In my younger days I used to be scared to barter with folks. I always felt like I was too timid or shy, or maybe I was too Southern and didn’t want to offend anyone, or I didn’t feel like I could think on my feet fast enough to go back and forth with a vendor on prices. But then I got some practice while on vacation in other countries. When you go to a market in a lot of other countries, it’s kind of expected that the prices are going to be negotiated. One time we were in this Caribbean marketplace and this guy told me that he would make me a great deal on the trinket I was holding. He told me that he would sell me two for five dollars, or three for ten. It took me a second, but then my logical brain started working and I realized that wasn’t a good deal at all. It didn’t take me long to figure out that I was going to get a crappy deal if I bought three at $3.33 each instead of two at $2.50 each. This is when I started learning to haggle… and I haven’t stopped. These days it comes like a second nature to me. I don’t even hesitate to ask for a better deal. Let me share with you my three best secrets for getting a better deal in a bartering situation.
The first thing I do is ask for the price of the item, then I ask if that is the lowest price they can offer me. After they answer, I keep my mouth shut. I don’t say another word. I just give them a quizzical look and count to 15. Unless your vendor is an old man wearing overalls with a hay straw sticking out of his mouth, then I dare you to give this method a try and see what happens. If your vendor really IS an old man wearing overalls with a hay stray sticking out of his mouth, then be prepared to get into a very awkward, silent, quizzical, staring match. Those types are tough nuts to crack. But, for the most part, everyone who is out hocking their wares at a vendor booth is going to be ready to make a deal. So, ALLOW them make their deal. Fifteen seconds of not saying a word will typically make any vendor want to fill that uncomfortable silence and start slashing their prices. Give it a whirl sometime.
After they begin lowering the price, don’t take their first offer. Don’t take their second offer. Be prepared to walk, and never look interested in the item that you are trying to buy even if it makes you want to pee your pants with excitement. Stay calm and collected, and your bartering power will increase dramatically. If you can be silent and stare at them for a count of 15, then I promise that your bartering power will go up by leaps and bounds. Nobody enjoys uncomfortable silence, so shut up and let the vendor do the talking. See if the prices start to drop with every second that you sit and stare at them in silence. You might be very surprised at the ninja-like price slashing effectiveness of this one move.
Secondly, after I have found out the price of an item, I like to take my cell phone out and stare at it in deep concentration. The seller usually thinks that I’m looking it up on ebay to see what it’s really worth, but what I’m actually doing is calculating what my lowest price is going to be. If I have a LOT of stuff (like, multiple big-ticket items), I will add up the price of each item and then take at least 30% to 35% off of that number. That is my starting offer and I never expect to actually GET that amount. From there I will work my way up in small increments to see if they can do any better. Typically they will meet you in the middle and find a number that is agreeable to you both.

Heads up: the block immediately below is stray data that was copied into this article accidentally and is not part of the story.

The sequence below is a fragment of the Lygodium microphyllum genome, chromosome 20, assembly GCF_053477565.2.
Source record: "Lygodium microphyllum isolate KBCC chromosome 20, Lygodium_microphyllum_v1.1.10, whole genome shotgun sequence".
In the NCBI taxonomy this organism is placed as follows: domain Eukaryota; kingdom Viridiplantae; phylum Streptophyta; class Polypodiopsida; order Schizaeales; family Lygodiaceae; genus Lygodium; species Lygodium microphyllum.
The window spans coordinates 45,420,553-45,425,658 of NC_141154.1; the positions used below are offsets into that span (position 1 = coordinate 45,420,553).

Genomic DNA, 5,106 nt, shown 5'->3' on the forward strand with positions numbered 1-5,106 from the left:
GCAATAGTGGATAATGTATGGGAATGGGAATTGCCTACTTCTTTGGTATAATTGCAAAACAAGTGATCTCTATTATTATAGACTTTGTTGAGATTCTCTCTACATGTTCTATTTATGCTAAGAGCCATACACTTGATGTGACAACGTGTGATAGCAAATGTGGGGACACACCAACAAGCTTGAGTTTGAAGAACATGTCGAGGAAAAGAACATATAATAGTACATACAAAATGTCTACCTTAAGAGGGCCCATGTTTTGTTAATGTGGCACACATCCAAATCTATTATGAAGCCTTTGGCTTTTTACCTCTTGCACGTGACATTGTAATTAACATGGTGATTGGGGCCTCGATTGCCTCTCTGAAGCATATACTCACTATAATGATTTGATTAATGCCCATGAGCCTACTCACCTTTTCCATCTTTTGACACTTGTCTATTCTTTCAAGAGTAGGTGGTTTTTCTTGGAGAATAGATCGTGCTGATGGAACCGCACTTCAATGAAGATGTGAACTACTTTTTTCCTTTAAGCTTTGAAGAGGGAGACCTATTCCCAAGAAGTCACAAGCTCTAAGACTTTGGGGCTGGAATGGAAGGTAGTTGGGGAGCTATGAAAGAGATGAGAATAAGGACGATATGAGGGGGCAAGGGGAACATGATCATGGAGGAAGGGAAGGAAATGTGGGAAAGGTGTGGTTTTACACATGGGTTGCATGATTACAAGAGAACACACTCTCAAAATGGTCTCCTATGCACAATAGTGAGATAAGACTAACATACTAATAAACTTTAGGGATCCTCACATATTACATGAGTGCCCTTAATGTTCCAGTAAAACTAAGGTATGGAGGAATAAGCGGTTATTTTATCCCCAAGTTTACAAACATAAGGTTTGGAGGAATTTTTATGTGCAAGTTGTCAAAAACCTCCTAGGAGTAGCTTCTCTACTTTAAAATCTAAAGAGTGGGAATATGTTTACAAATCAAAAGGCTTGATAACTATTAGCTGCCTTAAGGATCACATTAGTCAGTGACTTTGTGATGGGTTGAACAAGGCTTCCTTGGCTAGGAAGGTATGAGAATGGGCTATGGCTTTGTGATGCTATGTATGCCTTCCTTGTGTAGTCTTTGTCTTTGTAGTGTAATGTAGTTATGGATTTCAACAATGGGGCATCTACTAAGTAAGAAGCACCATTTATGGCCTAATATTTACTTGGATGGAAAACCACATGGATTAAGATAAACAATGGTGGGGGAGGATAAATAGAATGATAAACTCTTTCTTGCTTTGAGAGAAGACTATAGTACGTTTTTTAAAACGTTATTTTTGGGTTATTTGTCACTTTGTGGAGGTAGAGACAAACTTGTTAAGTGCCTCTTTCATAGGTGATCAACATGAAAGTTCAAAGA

A word of warning: Once you start haggling, it is hard to stop. You’re going to want to haggle with everyone from the lady handing out samples at Costco to the Starbucks Barista over the price of your grande non-fat soy latte. Know when it’s appropriate to haggle. Hey, here’s a tip. Try it at Lowes or Home Depot sometime. You might be surprised.
There is an exception to my haggling rule at a vendor booth, and that applies to any item which proceeds are being donated to a great cause. For example, I chose to pay full price for this beautiful blue coat rack that I bought at The Chapel Market last year since all the proceeds from my sale benefited Acres of Hope and kids who needed adoptions. I loved it, and it looks perfect in Garrett’s rustic boys bathroom, so I feel good that I got a unique piece that I absolutely love while helping fund a charitable cause. It’s a win/win! If you know that the proceeds of an item are being donated to charity, don’t be the schmuck who tries to get a bargain on it.
~~~ Let me stop here and say that I’ve come back and edited this post after getting some comments about my advice on haggling with vendors. There is a time and a place to haggle, and you have to be the judge of when it’s appropriate. Here is a short guide for when I think it’s ok and when it’s not.
Yard sales and Flea Markets? Always haggle.
Junk or antique stores? Always ask if they are willing to come down in price. Usually they are.
Vendor booths with lots of found items or estate sale resales? It never hurts to ask. They put a lot of work into hauling and moving the stuff, but they are typically negotiable.
Vendor booths with handmade items like artwork, photography, pottery, glass, soaps, or sewn or knitted items? Tread lightly. These are artisans who have a skill that others don’t, and they deserve to be paid full price for their work. Plus they usually paid a hefty price just to rent the booth.
Vendor booths where all proceeds go to a charitable organization? Never ask for a discount. That’s just tacky.~~~
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